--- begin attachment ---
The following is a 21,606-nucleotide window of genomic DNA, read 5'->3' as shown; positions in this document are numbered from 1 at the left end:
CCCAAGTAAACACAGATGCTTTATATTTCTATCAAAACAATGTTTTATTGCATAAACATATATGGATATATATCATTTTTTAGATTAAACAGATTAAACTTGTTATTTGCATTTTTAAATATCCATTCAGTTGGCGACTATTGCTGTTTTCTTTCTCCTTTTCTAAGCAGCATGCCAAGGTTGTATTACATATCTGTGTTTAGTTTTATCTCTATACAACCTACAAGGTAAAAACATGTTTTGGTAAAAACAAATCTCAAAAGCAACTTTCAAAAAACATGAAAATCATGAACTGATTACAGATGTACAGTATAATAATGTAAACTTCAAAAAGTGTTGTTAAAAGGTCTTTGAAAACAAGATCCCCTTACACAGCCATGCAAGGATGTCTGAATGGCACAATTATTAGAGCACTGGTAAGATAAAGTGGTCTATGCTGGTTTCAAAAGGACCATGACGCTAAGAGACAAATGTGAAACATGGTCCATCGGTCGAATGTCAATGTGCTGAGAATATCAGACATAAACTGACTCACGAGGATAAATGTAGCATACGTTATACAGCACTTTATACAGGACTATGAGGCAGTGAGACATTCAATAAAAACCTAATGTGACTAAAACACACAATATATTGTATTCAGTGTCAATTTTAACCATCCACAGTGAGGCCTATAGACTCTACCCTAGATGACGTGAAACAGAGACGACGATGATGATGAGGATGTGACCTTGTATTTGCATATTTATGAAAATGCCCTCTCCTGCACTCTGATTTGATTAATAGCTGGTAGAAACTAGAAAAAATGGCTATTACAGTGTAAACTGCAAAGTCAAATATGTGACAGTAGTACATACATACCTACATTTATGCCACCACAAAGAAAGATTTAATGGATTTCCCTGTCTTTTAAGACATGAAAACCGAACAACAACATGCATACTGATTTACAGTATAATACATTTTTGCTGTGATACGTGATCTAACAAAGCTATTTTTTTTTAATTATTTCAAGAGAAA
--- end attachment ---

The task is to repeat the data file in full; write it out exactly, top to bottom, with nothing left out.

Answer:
The following is a 21,606-nucleotide window of genomic DNA, read 5'->3' as shown; positions in this document are numbered from 1 at the left end:
CCCAAGTAAACACAGATGCTTTATATTTCTATCAAAACAATGTTTTATTGCATAAACATATATGGATATATATCATTTTTTAGATTAAACAGATTAAACTTGTTATTTGCATTTTTAAATATCCATTCAGTTGGCGACTATTGCTGTTTTCTTTCTCCTTTTCTAAGCAGCATGCCAAGGTTGTATTACATATCTGTGTTTAGTTTTATCTCTATACAACCTACAAGGTAAAAACATGTTTTGGTAAAAACAAATCTCAAAAGCAACTTTCAAAAAACATGAAAATCATGAACTGATTACAGATGTACAGTATAATAATGTAAACTTCAAAAAGTGTTGTTAAAAGGTCTTTGAAAACAAGATCCCCTTACACAGCCATGCAAGGATGTCTGAATGGCACAATTATTAGAGCACTGGTAAGATAAAGTGGTCTATGCTGGTTTCAAAAGGACCATGACGCTAAGAGACAAATGTGAAACATGGTCCATCGGTCGAATGTCAATGTGCTGAGAATATCAGACATAAACTGACTCACGAGGATAAATGTAGCATACGTTATACAGCACTTTATACAGGACTATGAGGCAGTGAGACATTCAATAAAAACCTAATGTGACTAAAACACACAATATATTGTATTCAGTGTCAATTTTAACCATCCACAGTGAGGCCTATAGACTCTACCCTAGATGACGTGAAACAGAGACGACGATGATGATGAGGATGTGACCTTGTATTTGCATATTTATGAAAATGCCCTCTCCTGCACTCTGATTTGATTAATAGCTGGTAGAAACTAGAAAAAATGGCTATTACAGTGTAAACTGCAAAGTCAAATATGTGACAGTAGTACATACATACCTACATTTATGCCACCACAAAGAAAGATTTAATGGATTTCCCTGTCTTTTAAGACATGAAAACCGAACAACAACATGCATACTGATTTACAGTATAATACATTTTTGCTGTGATACGTGATCTAACAAAGCTATTTTTTTTTAATTATTTCAAGAGAAA